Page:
5. Tom Edwards Says:

    The BF2142 launch proves that it is possible to launch full-priced games with advertising integrated

    “Possible” has a slightly different meaning in this context. Obviously there isn’t anything preventing the physical manufacture of CDs with advertising code on them: it’s a question of the bad press you do or don’t get from it, and in EA’s case the degree to which it impacts sales.

  6. Tom Edwards Says:

    BTW, how do people feel about the pullout quotes I’ve started using? Do they look OK on your machine?

  7. ATimson Says:

    They look fine on mine. Firefox 2.0 for the win. 😉

  8. boglito Says:

    “Possible” has a slightly different meaning in this context. Obviously there isn’t anything preventing the physical manufacture of CDs with advertising code on them: it’s a question of the bad press you do or don’t get from it, and in EA’s case the degree to which it impacts sales.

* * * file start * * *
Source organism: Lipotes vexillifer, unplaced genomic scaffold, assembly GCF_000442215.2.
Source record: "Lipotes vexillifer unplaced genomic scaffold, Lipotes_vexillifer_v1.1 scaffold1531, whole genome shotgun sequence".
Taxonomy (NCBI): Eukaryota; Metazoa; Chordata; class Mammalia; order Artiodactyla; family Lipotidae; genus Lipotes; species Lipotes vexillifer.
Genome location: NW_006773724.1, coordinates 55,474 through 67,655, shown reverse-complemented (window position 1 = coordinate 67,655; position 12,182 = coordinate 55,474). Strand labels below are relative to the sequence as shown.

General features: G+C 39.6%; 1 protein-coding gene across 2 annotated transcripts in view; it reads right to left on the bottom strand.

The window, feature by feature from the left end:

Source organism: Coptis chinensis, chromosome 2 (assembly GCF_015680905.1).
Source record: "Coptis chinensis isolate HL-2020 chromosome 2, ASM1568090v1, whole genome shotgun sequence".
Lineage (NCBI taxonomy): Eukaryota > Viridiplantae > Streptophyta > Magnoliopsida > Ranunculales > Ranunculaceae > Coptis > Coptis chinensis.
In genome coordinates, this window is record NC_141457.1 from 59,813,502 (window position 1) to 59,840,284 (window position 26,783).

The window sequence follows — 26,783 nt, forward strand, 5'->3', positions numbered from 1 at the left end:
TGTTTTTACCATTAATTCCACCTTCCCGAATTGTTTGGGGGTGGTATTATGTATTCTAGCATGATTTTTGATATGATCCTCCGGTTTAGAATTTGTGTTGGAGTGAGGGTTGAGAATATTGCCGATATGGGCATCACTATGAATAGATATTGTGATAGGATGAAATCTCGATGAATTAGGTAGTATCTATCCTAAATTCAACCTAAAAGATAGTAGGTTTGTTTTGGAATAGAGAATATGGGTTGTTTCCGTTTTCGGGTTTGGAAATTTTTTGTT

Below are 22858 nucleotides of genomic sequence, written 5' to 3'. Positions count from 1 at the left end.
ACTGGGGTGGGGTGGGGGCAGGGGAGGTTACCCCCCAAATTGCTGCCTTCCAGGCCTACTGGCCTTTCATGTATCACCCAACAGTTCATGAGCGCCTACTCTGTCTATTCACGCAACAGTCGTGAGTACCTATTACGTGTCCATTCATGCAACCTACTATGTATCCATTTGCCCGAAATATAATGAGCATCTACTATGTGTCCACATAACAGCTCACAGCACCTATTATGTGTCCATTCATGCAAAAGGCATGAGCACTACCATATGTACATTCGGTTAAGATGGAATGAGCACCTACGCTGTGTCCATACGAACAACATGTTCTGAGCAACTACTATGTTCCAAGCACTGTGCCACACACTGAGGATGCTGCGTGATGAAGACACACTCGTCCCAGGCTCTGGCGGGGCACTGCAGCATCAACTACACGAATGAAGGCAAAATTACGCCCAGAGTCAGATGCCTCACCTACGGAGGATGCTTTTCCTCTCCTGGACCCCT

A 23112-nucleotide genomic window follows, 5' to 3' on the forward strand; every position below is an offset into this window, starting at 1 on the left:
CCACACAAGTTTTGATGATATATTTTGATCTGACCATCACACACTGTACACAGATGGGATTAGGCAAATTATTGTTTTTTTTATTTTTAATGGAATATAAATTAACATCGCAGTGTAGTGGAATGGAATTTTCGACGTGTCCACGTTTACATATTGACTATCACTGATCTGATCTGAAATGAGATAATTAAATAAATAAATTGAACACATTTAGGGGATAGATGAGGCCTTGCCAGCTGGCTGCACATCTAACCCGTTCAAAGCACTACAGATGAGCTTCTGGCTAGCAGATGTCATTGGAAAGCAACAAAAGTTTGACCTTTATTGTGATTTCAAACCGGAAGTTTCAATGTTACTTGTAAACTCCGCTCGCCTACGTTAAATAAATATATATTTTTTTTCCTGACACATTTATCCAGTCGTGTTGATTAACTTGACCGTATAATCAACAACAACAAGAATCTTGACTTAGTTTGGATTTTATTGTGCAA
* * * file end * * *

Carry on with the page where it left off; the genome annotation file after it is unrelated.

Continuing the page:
Well, I think the success of BF2142 is unquestionable. If people want the game they will buy it, no matter how much slightly more concious gamers are ranting about it on message-boards. Sure, _some_ may turn away (I know I have, for this, and other issues with EA), but not anywhere near the numbers needed to make in game advertising unprofitable.

    The point is that in game advertising is only bad for games with small audiences. The big audiences, as a whole, do not really care one way or another.


  9. Tom Edwards Says:

    Sorry about that folks. This post somehow became de-published. Unfortunately it showed up normally for me because I was logged in as an admin, so I only just noticed.

  10. hahnchen Says:

    I actually thought you took it down because one of the involved parties ushered you to. Note that the Neoedge page no longer involves Bioshock.

  11. Tom Edwards Says:

    Will 2K use Steam for BioShock?
    We have not made any decisions on whether we will be using Steam for BioShock.